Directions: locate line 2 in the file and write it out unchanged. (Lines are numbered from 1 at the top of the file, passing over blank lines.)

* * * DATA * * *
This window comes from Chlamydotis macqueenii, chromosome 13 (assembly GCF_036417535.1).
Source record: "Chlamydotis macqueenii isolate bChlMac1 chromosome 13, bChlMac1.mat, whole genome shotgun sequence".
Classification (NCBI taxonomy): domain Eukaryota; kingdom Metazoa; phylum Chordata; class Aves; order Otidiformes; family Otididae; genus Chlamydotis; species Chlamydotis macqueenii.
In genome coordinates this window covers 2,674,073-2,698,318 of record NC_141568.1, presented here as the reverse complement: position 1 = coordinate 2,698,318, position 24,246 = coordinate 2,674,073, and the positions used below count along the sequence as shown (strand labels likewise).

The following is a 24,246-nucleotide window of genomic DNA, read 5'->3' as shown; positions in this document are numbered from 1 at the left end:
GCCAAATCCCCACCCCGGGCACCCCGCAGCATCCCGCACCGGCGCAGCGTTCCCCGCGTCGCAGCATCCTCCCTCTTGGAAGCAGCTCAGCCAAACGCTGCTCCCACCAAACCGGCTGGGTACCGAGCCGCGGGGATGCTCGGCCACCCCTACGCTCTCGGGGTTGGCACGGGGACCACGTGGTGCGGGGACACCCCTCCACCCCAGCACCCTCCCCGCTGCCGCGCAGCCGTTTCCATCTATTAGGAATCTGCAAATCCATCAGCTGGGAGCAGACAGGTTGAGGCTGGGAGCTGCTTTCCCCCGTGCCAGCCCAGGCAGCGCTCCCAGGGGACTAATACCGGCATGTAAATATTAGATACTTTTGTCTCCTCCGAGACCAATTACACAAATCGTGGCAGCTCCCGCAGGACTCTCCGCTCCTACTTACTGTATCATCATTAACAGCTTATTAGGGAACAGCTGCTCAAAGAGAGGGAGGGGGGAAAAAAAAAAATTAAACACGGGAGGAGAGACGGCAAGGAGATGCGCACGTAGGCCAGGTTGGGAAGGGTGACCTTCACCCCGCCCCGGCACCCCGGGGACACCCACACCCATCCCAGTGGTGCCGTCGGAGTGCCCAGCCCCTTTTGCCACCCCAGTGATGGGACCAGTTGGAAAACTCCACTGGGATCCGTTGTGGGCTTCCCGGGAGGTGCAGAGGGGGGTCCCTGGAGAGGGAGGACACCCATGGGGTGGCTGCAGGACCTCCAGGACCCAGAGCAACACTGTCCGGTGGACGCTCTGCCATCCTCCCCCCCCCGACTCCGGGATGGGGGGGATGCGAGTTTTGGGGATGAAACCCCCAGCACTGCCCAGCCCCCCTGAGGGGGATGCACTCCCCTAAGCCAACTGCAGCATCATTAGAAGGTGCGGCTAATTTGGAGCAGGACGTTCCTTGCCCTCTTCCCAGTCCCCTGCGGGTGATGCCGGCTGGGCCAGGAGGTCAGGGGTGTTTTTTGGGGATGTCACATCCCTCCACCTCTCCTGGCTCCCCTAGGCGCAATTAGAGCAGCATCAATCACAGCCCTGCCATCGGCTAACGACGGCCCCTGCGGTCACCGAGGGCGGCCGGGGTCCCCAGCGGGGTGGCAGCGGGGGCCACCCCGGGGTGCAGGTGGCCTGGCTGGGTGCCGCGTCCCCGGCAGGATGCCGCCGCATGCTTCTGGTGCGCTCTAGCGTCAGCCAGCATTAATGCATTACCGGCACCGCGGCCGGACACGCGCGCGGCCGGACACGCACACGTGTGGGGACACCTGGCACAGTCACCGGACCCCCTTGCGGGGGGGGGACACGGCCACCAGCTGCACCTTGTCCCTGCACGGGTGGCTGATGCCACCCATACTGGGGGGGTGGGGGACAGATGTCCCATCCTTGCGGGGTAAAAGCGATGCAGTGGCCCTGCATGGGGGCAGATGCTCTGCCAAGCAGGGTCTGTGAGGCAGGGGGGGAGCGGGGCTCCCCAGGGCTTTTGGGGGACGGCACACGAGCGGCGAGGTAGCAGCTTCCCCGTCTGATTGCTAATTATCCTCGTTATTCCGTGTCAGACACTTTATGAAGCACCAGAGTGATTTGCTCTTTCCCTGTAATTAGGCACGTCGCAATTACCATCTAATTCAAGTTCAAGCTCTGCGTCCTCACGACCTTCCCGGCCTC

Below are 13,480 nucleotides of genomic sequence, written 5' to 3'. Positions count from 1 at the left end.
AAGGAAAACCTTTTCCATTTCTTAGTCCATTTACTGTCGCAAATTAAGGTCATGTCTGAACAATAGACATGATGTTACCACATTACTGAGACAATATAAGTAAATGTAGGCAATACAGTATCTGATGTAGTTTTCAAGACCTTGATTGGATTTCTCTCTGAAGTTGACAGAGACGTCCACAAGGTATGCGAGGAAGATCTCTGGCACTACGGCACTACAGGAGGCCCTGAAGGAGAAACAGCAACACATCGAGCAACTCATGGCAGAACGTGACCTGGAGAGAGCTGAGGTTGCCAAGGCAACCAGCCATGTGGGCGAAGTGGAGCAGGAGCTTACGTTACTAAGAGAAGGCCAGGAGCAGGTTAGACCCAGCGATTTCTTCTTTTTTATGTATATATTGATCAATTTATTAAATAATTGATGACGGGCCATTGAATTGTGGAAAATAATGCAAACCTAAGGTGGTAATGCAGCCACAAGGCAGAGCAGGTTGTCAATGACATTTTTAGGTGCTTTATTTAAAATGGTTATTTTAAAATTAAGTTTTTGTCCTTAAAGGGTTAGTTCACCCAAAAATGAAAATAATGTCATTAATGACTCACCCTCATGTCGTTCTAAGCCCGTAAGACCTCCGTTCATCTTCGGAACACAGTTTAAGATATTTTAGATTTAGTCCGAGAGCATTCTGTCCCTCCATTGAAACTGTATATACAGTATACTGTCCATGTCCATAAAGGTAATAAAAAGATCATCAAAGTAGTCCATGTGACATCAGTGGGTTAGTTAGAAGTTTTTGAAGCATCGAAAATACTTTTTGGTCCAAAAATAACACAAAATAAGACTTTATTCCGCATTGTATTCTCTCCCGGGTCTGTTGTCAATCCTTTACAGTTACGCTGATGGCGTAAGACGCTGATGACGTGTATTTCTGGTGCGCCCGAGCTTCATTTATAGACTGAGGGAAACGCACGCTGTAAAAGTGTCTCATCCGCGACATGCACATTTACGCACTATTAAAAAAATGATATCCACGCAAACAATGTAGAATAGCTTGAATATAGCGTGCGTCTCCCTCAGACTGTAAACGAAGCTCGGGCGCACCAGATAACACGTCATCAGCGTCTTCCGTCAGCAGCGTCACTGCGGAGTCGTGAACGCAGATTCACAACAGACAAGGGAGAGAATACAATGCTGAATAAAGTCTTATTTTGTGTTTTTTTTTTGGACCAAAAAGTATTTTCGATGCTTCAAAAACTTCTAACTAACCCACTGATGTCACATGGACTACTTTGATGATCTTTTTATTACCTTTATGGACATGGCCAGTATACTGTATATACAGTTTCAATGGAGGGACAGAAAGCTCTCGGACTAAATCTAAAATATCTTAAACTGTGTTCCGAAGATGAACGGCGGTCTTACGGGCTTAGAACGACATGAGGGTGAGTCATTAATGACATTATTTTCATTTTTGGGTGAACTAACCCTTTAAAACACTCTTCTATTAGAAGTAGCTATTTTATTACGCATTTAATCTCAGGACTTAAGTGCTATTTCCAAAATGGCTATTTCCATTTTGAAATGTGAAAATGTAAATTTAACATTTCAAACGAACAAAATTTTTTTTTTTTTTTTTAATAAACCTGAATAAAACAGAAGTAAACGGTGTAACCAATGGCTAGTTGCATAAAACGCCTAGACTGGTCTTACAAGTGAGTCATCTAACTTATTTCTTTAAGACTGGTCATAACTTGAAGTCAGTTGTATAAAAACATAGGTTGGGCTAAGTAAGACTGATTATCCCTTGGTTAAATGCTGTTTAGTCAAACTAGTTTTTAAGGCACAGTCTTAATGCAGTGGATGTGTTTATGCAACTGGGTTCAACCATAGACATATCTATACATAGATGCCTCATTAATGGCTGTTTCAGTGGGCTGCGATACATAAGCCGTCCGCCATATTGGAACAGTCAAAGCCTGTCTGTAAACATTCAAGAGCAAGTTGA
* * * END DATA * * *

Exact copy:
Source record: "Chlamydotis macqueenii isolate bChlMac1 chromosome 13, bChlMac1.mat, whole genome shotgun sequence".